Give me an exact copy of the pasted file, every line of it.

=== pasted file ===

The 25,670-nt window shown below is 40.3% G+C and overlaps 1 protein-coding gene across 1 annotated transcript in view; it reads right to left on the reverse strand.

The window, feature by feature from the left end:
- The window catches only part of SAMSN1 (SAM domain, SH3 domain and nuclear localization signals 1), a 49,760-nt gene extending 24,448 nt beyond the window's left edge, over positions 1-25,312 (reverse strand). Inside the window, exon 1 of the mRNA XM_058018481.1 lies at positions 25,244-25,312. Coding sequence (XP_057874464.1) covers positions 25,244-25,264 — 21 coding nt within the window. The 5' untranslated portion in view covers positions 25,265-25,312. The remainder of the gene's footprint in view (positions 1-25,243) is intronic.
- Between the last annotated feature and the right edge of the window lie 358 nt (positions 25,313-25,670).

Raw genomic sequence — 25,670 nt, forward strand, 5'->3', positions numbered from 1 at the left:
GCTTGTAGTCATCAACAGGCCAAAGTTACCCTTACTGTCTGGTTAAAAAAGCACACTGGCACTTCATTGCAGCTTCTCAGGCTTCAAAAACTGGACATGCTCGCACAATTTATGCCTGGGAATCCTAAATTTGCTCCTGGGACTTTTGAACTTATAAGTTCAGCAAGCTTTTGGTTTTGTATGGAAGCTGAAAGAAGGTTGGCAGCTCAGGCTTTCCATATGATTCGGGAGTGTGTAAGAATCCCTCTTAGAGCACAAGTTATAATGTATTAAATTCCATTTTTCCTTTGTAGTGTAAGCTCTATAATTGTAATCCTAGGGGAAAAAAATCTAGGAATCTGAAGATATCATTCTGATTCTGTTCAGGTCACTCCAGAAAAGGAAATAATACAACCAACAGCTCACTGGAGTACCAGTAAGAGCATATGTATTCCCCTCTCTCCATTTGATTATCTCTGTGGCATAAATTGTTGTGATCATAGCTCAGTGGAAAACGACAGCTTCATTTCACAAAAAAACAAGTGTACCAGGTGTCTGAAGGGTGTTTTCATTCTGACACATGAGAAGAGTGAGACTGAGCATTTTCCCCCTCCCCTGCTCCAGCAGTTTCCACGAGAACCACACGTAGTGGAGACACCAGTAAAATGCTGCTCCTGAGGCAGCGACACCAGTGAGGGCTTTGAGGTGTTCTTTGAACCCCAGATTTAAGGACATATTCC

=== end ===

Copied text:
The 25,670-nt window shown below is 40.3% G+C and overlaps 1 protein-coding gene across 1 annotated transcript in view; it reads right to left on the reverse strand.

The window, feature by feature from the left end:
- The window catches only part of SAMSN1 (SAM domain, SH3 domain and nuclear localization signals 1), a 49,760-nt gene extending 24,448 nt beyond the window's left edge, over positions 1-25,312 (reverse strand). Inside the window, exon 1 of the mRNA XM_058018481.1 lies at positions 25,244-25,312. Coding sequence (XP_057874464.1) covers positions 25,244-25,264 — 21 coding nt within the window. The 5' untranslated portion in view covers positions 25,265-25,312. The remainder of the gene's footprint in view (positions 1-25,243) is intronic.
- Between the last annotated feature and the right edge of the window lie 358 nt (positions 25,313-25,670).

Raw genomic sequence — 25,670 nt, forward strand, 5'->3', positions numbered from 1 at the left:
GCTTGTAGTCATCAACAGGCCAAAGTTACCCTTACTGTCTGGTTAAAAAAGCACACTGGCACTTCATTGCAGCTTCTCAGGCTTCAAAAACTGGACATGCTCGCACAATTTATGCCTGGGAATCCTAAATTTGCTCCTGGGACTTTTGAACTTATAAGTTCAGCAAGCTTTTGGTTTTGTATGGAAGCTGAAAGAAGGTTGGCAGCTCAGGCTTTCCATATGATTCGGGAGTGTGTAAGAATCCCTCTTAGAGCACAAGTTATAATGTATTAAATTCCATTTTTCCTTTGTAGTGTAAGCTCTATAATTGTAATCCTAGGGGAAAAAAATCTAGGAATCTGAAGATATCATTCTGATTCTGTTCAGGTCACTCCAGAAAAGGAAATAATACAACCAACAGCTCACTGGAGTACCAGTAAGAGCATATGTATTCCCCTCTCTCCATTTGATTATCTCTGTGGCATAAATTGTTGTGATCATAGCTCAGTGGAAAACGACAGCTTCATTTCACAAAAAAACAAGTGTACCAGGTGTCTGAAGGGTGTTTTCATTCTGACACATGAGAAGAGTGAGACTGAGCATTTTCCCCCTCCCCTGCTCCAGCAGTTTCCACGAGAACCACACGTAGTGGAGACACCAGTAAAATGCTGCTCCTGAGGCAGCGACACCAGTGAGGGCTTTGAGGTGTTCTTTGAACCCCAGATTTAAGGACATATTCC